Finkel and the Australian climate deadlock: still not heading towards zero emissions

In their submission to the Finkel Independent Review into the Future Security of the National Electricity Market, the Climate Council made it clear that a rapid transition to net zero emissions is the priority:

To protect Australians from worsening climate impacts (eg more destructive storms, intense heatwaves and worsening bushfire conditions) and in line with our Paris Agreement commitments and carbon budget constraints, Australia needs pathways to transition as rapidly as possible away from coal, oil and gas to reach net zero emissions by 2050.

But the Finkel review has little to say about our Paris Agreement commitments. Instead it focuses on ensuring a reliable electricity grid and reducing the price of electricity.

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Vandana Shiva – seed freedom

At WOMADelaide’s Planet Talks, Vandana Shiva, Paul Sutton and Tim Jarvis will be challenging the values that we place on our land, food and water, and what these values mean for the health of our planet and ourselves.

I spoke to Dr Vandana Shiva about seeds and freedom.

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Wanted: political leader with a vision for a sustainable future

A sustainable future remains within our grasp but – thanks to the way human brains work – only governments can implement many of the necessary strategies. Our political leaders have a unique responsibility.

Consensus politics and compromise may well be the only way that we can deal with existential threats such as climate change, food and water scarcity, and the social disruption that would inevitably follow. If the current election campaign is anything to go by, these concepts do not come easily to Australia’s political leaders. But perhaps that will change.

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How Do We Face Extreme Climate Change?

Day 1 in Oslo began on foot, getting my bearings on an early morning walk past neat houses nestled into the undulating hills around the harbour.

I soon found myself pondering the human condition on a bridge over Frogner-dammen, face to face with sculptures by Gustav Vigeland (1869-1943) that display the full range of our capacity for love, tenderness, anger, cruelty, compassion, friendship, family loyalty.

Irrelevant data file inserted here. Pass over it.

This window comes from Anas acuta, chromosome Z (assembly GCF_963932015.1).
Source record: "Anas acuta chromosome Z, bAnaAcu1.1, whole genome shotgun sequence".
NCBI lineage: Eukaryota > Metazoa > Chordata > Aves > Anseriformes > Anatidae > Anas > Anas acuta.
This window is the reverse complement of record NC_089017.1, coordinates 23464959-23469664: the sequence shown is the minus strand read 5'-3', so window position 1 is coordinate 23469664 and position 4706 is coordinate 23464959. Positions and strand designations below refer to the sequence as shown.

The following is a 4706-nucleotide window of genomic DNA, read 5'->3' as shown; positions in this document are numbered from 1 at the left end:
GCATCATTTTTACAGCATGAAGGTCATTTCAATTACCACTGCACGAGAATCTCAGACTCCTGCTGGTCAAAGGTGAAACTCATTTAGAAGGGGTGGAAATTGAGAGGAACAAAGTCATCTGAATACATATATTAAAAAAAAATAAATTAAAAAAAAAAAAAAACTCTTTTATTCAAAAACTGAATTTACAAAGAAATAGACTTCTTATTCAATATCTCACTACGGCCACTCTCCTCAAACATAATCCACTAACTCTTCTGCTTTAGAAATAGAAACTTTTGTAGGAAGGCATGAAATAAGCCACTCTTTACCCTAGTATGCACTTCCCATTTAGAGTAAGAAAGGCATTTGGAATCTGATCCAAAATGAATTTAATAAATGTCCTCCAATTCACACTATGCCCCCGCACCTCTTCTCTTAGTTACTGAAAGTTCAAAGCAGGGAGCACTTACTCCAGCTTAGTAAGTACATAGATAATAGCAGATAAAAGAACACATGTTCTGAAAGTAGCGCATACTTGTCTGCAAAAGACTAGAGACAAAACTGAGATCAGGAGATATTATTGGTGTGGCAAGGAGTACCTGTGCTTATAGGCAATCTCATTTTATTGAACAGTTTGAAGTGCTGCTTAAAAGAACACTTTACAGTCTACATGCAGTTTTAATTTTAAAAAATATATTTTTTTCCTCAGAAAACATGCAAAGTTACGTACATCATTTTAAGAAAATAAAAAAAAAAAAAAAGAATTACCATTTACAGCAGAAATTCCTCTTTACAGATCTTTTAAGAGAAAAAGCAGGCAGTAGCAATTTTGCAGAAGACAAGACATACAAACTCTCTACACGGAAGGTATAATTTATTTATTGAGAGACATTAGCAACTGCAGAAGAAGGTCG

The power of human emotions was a recurring theme that afternoon, with the first conference session on “Extreme Dialogue on Climate Extremes – Building a Bridge to the Future” in the expert hands of Nisha Pillai, former anchor of BBC World News.

To set the scene, a few selected participants shared their vision of what future “climate extremes” looked like from their perspectives:
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Imagining a nation free of fossil fuel investment - New Internationalist magazine cartoonist – New Internationalist magazine cartoonist

It’s simple really. If you want good things to happen, invest in them. If you want to stop bad things happening, cut off their funding.

But that’s not yet occurring. Banks, super-funds and governments keep investing in activities that we know are rapidly destroying the life-support systems of our planet, and it must stop.

That’s why the Bill McKibben Tour this week is so powerful and so important. Bill is a passionate advocate for divestment – getting out of investments in fossil fuels – and his presentations are clear and memorable. If you know a banker, a superannuation fund employee or a government worker, invite them to join you at one of the events on the Bill McKibben Do the Maths roadshow. You can book now for live events in Canberra – June 5th (with internet simulcasts to Adelaide, Hobart and Perth), Canberra National Press Club – June 6th, Melbourne – June 7th and Brisbane – June 9th.
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Where to From Rio+20?

Twenty years ago, Australian journalist Lenore Taylor was in Rio for the first Earth Summit.  I was nine years old. I knew – and cared – about environmental problems. But I assumed that by the time I was an adult, the grown-ups would have solved them.

It wasn’t just youthful optimism; I had evidence for my hope. Every politician, no matter what party, talked about leaving a better future for young people. They said they cared about our futures; that they’d do whatever it took to protect us.

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